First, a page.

The penultimate draft was read by an additional two dozen individuals from across the country -- active on-line luminaries, university professors, lawyers, law enforcement officers and concerned citizens. I am grateful for their time and for the wisdom they offered. Whatever errors remain are mine.



The boundaries of offensive communication are a contested terrain. When we negotiate the parameters of offensive communication we are not only threading our way through a maze of competing interests ■ we are weaving the very pattern of our social fabric. If we are obliged periodically to weigh our communication practices against the lofty standards of freedom of speech and responsibility it is because these practices are not merely the unleashing of words or pictures, but the planting of markers which define the limits of what is private and what is public.

The boundary between private and public is one threshold where acts of communication can become not only offensive but illegal. As David Price argues "conduct becomes prohibited when the threshold is crossed and private choice encroaches upon public domain" (Price 1979: 301). For example, inherent in our legal construction of defamation is the notion of publication. A privately held belief or opinion can become hate propaganda when it is publicly expressed. In the same manner, a person can legitimately look at a Playboy centrefold in the privacy of their home but to post the same pin-up on the wall at the office could count as sexual harassment.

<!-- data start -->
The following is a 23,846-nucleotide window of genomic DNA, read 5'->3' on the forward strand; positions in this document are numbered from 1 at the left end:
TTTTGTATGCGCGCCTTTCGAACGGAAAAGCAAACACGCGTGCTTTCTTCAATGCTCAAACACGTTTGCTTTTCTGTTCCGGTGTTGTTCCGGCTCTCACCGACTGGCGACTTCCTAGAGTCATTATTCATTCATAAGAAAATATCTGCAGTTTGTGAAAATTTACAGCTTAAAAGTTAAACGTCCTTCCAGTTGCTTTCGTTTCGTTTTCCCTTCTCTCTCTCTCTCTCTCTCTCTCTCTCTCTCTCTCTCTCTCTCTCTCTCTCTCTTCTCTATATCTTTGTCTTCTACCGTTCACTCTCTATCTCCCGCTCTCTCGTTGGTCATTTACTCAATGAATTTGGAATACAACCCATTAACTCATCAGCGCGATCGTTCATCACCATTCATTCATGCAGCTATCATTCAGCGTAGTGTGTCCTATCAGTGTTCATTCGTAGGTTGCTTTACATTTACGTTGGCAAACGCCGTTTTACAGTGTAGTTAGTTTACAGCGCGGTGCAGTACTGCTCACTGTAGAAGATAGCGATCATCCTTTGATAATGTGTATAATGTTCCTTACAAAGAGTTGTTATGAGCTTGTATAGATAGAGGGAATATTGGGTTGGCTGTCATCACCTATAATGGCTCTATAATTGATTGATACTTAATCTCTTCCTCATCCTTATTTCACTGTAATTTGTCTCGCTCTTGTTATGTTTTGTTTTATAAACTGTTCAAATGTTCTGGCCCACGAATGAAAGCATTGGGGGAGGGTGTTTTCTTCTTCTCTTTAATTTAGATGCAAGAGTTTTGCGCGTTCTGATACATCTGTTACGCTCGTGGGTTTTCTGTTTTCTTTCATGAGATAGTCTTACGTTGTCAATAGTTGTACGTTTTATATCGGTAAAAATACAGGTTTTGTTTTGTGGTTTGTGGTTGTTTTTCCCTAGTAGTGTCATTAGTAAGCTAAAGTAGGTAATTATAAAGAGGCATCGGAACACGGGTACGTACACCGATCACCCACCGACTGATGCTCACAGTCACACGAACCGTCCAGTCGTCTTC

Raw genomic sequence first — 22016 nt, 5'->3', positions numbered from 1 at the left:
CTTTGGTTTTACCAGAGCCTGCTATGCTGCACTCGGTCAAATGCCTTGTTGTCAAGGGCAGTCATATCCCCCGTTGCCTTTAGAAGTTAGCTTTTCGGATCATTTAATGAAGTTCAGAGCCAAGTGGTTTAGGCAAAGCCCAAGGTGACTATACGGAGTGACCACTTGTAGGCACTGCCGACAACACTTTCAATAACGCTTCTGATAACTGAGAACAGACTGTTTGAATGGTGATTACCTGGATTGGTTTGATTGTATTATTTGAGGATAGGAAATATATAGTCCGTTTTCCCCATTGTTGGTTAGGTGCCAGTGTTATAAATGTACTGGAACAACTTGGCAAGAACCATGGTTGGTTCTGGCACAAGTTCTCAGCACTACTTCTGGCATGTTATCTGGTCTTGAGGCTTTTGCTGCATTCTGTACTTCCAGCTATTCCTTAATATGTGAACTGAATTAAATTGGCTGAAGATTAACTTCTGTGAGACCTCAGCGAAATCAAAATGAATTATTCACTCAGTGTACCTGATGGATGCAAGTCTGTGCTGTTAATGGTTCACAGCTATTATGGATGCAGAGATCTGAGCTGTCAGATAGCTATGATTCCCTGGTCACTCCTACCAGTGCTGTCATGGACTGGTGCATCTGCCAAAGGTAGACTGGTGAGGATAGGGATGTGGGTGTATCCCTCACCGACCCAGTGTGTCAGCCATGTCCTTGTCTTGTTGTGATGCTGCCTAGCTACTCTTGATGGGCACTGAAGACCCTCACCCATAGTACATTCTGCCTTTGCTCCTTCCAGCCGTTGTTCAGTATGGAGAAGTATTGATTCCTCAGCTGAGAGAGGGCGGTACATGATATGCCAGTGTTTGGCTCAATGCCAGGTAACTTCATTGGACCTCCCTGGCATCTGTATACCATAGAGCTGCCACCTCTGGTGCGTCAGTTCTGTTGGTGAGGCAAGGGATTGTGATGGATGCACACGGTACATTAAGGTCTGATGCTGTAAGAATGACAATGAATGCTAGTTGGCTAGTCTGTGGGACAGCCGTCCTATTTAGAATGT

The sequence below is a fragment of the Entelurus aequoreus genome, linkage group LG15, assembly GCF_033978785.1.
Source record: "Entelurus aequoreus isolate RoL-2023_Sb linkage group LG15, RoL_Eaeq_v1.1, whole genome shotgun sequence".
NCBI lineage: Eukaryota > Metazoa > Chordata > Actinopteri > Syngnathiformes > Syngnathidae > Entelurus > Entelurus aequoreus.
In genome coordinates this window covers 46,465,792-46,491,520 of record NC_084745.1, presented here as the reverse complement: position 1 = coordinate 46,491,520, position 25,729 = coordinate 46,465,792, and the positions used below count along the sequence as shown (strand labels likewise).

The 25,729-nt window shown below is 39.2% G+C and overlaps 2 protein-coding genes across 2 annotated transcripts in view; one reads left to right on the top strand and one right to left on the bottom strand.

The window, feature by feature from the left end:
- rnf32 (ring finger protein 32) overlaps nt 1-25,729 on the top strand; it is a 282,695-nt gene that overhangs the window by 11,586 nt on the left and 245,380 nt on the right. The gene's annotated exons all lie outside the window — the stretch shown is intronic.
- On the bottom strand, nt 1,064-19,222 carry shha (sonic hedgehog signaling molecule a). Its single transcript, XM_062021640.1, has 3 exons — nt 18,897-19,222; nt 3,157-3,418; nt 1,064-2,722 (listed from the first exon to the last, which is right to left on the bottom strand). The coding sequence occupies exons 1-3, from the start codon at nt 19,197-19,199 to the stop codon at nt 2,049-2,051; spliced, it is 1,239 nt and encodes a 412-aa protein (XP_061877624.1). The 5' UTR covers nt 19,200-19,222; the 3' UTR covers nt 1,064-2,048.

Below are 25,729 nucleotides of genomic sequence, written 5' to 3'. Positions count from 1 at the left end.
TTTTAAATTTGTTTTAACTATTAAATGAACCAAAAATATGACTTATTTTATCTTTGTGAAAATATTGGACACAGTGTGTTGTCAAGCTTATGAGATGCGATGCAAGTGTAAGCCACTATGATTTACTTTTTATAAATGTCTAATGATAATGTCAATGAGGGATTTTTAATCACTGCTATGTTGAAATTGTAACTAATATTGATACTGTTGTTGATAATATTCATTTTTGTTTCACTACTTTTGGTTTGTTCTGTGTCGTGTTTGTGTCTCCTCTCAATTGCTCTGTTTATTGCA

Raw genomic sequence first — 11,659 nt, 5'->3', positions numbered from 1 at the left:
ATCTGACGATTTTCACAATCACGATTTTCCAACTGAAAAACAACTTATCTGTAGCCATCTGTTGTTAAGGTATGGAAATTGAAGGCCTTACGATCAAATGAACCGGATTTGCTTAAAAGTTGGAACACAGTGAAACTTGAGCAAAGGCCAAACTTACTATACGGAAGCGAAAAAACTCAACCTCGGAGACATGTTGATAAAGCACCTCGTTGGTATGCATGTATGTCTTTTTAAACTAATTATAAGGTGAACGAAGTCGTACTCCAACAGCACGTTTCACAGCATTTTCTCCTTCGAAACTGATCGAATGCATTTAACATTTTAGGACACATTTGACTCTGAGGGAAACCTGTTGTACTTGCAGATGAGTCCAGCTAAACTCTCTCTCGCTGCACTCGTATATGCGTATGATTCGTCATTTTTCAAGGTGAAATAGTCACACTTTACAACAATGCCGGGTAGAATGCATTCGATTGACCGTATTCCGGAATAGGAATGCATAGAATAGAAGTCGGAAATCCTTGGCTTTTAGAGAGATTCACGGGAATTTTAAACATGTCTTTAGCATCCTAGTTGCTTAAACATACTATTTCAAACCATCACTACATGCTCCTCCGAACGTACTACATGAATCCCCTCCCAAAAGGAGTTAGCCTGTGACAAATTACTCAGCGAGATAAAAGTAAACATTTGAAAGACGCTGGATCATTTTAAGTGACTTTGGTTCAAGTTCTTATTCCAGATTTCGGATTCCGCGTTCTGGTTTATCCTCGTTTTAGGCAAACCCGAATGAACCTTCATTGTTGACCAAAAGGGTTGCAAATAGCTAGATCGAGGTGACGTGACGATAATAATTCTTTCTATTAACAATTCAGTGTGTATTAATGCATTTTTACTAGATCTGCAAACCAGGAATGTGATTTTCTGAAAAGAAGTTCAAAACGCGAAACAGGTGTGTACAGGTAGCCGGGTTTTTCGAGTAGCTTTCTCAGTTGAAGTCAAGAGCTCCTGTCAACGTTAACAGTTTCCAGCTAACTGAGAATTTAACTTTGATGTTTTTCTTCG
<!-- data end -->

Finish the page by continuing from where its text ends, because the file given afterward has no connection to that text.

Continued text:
Artists and writers in our society often grapple with the fact their works can be viewed as offensive and subjected to legal sanctions. D. H. Lawrence's book Lady Chatterley's Lover was subjected to extensive trials in Canada and abroad thirty years after its initial publication; more recent examples include obscenity charges against British Columbian punk band Dayglo Abortions, and the trial of Eli Langer whose paintings are said to contravene the child pornography statute. Obscenity charges, of course, are not simply levelled at art and high-brow literature: men's magazines, X-rated movies and gay sex manuals have also been targets.